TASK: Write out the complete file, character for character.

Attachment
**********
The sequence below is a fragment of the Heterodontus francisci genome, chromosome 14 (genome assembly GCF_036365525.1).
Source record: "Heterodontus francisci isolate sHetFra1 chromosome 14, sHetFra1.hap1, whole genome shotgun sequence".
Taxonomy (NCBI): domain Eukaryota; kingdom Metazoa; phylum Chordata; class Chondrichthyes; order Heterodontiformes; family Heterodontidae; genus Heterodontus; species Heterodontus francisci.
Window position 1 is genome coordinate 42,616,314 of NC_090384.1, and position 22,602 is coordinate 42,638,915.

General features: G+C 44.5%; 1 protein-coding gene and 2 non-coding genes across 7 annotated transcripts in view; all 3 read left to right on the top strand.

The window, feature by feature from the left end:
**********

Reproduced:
The sequence below is a fragment of the Heterodontus francisci genome, chromosome 14 (genome assembly GCF_036365525.1).
Source record: "Heterodontus francisci isolate sHetFra1 chromosome 14, sHetFra1.hap1, whole genome shotgun sequence".
Taxonomy (NCBI): domain Eukaryota; kingdom Metazoa; phylum Chordata; class Chondrichthyes; order Heterodontiformes; family Heterodontidae; genus Heterodontus; species Heterodontus francisci.
Window position 1 is genome coordinate 42,616,314 of NC_090384.1, and position 22,602 is coordinate 42,638,915.

General features: G+C 44.5%; 1 protein-coding gene and 2 non-coding genes across 7 annotated transcripts in view; all 3 read left to right on the top strand.

The window, feature by feature from the left end: